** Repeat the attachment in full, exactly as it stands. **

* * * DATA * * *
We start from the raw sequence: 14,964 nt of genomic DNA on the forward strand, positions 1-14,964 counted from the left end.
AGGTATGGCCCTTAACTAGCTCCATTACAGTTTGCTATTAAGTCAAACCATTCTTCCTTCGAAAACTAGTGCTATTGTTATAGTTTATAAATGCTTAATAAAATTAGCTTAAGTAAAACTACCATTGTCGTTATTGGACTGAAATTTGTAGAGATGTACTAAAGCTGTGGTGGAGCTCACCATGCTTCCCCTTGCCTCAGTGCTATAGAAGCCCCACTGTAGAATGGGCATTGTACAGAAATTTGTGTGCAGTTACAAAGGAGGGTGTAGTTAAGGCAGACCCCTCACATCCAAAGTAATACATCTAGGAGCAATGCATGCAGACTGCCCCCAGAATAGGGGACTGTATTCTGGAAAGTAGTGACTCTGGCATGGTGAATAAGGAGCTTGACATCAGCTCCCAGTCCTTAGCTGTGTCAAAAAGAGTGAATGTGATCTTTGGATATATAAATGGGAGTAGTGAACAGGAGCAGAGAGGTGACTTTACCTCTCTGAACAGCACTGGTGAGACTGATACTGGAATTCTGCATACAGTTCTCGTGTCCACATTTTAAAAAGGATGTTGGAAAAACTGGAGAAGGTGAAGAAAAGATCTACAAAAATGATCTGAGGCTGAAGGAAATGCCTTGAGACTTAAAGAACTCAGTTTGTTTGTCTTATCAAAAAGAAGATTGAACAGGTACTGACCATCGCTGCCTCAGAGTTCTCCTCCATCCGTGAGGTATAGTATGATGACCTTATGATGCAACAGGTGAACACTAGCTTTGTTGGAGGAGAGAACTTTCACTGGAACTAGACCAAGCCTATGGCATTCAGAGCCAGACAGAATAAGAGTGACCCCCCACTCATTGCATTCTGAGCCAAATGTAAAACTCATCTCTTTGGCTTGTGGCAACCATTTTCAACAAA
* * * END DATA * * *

We start from the raw sequence: 14,964 nt of genomic DNA on the forward strand, positions 1-14,964 counted from the left end.
AGGTATGGCCCTTAACTAGCTCCATTACAGTTTGCTATTAAGTCAAACCATTCTTCCTTCGAAAACTAGTGCTATTGTTATAGTTTATAAATGCTTAATAAAATTAGCTTAAGTAAAACTACCATTGTCGTTATTGGACTGAAATTTGTAGAGATGTACTAAAGCTGTGGTGGAGCTCACCATGCTTCCCCTTGCCTCAGTGCTATAGAAGCCCCACTGTAGAATGGGCATTGTACAGAAATTTGTGTGCAGTTACAAAGGAGGGTGTAGTTAAGGCAGACCCCTCACATCCAAAGTAATACATCTAGGAGCAATGCATGCAGACTGCCCCCAGAATAGGGGACTGTATTCTGGAAAGTAGTGACTCTGGCATGGTGAATAAGGAGCTTGACATCAGCTCCCAGTCCTTAGCTGTGTCAAAAAGAGTGAATGTGATCTTTGGATATATAAATGGGAGTAGTGAACAGGAGCAGAGAGGTGACTTTACCTCTCTGAACAGCACTGGTGAGACTGATACTGGAATTCTGCATACAGTTCTCGTGTCCACATTTTAAAAAGGATGTTGGAAAAACTGGAGAAGGTGAAGAAAAGATCTACAAAAATGATCTGAGGCTGAAGGAAATGCCTTGAGACTTAAAGAACTCAGTTTGTTTGTCTTATCAAAAAGAAGATTGAACAGGTACTGACCATCGCTGCCTCAGAGTTCTCCTCCATCCGTGAGGTATAGTATGATGACCTTATGATGCAACAGGTGAACACTAGCTTTGTTGGAGGAGAGAACTTTCACTGGAACTAGACCAAGCCTATGGCATTCAGAGCCAGACAGAATAAGAGTGACCCCCCACTCATTGCATTCTGAGCCAAATGTAAAACTCATCTCTTTGGCTTGTGGCAACCATTTTCAACAAA